Suhail Mohamed Al Mazrouei, the newly named UAE oil minister, will be the youngest among his Opec colleagues - junior by a dozen years to his Qatari colleague and by half a century to his Saudi counterpart.
His youth is just one of the elements that make him an unusual choice for energy ministers in the UAE's short history - a choice that symbolises the new direction Abu Dhabi wants to take in fuelling growth.
In 1973, shortly after the UAE's unification, the post was given to Mana Al Otaiba, who was a prized asset in his young nation as one of a small group of university graduates. A Baghdad University scholar, he ushered in a breath of transparency to a secretive industry when he published all the oil contracts signed in the UAE through the early 1980s.
The outgoing minister, Mohammed Al Hamli, came from a lifelong career at Abu Dhabi National Oil Company (Adnoc), taking on increasing responsibility from finances for the emirate's main money-maker to management of offshore fields, and as a respected elder, he served on several boards including the powerful Supreme Petroleum Council. Always a welcome sight for oil reporters, he delivered his slow, measured comments from behind a neatly trimmed moustache. Mr Al Mazrouei, by contrast, began his career at Adnoc but, like the smartest among today's generation of Emiratis, gained international experience through secondments with Royal Dutch Shell in the North Sea, Nigeria and Brunei.
The 39-year-old will be the only Arab Opec minister to have experience at a foreign company, and the locations where he worked are notable for the lessons they can offer the UAE in how to milk the most out of ageing fields and maintain gas production. He moved on to head new business development as the deputy chief executive of Mubadala Petroleum, where Maurizio La Noce, the chief executive, praised him for "his intellectual capabilities, his vision and foresight and his diplomatic skills".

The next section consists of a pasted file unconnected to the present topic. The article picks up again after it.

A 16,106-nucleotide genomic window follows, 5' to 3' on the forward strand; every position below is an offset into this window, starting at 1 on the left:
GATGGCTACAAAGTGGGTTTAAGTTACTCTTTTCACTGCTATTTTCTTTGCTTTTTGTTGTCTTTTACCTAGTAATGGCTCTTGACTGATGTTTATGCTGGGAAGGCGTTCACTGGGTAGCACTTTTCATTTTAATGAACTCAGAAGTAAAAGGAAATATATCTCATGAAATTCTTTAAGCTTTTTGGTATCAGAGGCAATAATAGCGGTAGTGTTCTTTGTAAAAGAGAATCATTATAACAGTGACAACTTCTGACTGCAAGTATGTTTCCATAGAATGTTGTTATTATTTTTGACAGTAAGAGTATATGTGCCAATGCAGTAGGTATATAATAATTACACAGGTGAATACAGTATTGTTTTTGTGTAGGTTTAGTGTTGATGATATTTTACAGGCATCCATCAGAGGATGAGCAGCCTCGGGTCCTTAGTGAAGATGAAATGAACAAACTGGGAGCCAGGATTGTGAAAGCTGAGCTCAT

His work in bringing on new projects in gas exploration in East Africa and a liquefied natural gas (LNG) import terminal in Fujairah will be key components of his remit as minister, along with domestic solar powered plants and an ambitious new nuclear programme that is the first to be launched by any country since Chernobyl. The multibillion dollar investments are part of a new strategy for meeting the UAE's power needs: not by building power plants to burn gas produced inside the country, but to import fuel, whether LNG or uranium rods.
"They're used to the [independent power plants] being successful, but now the issue is increasing capacity through fuel imports and how is that done," said Christopher Gunson, an oil and gas lawyer at Pillsbury, the American firm. "Thinking about a new energy minister who comes from an IOC [international oil company] background who knows more about the global markets, that makes sense to me."
Sultan Al Mehairi, the director of marketing and refining at Adnoc who serves in the Opec delegation, hoped Mr Al Mazrouei could bring "some dynamic ideas."
"Of course we're going to miss Hamli, but change is part of our life, and change does not mean a negative thing - it can bring positive things," said Mr Al Mehairi. "I think he understands the business and he's capable to lead in the future."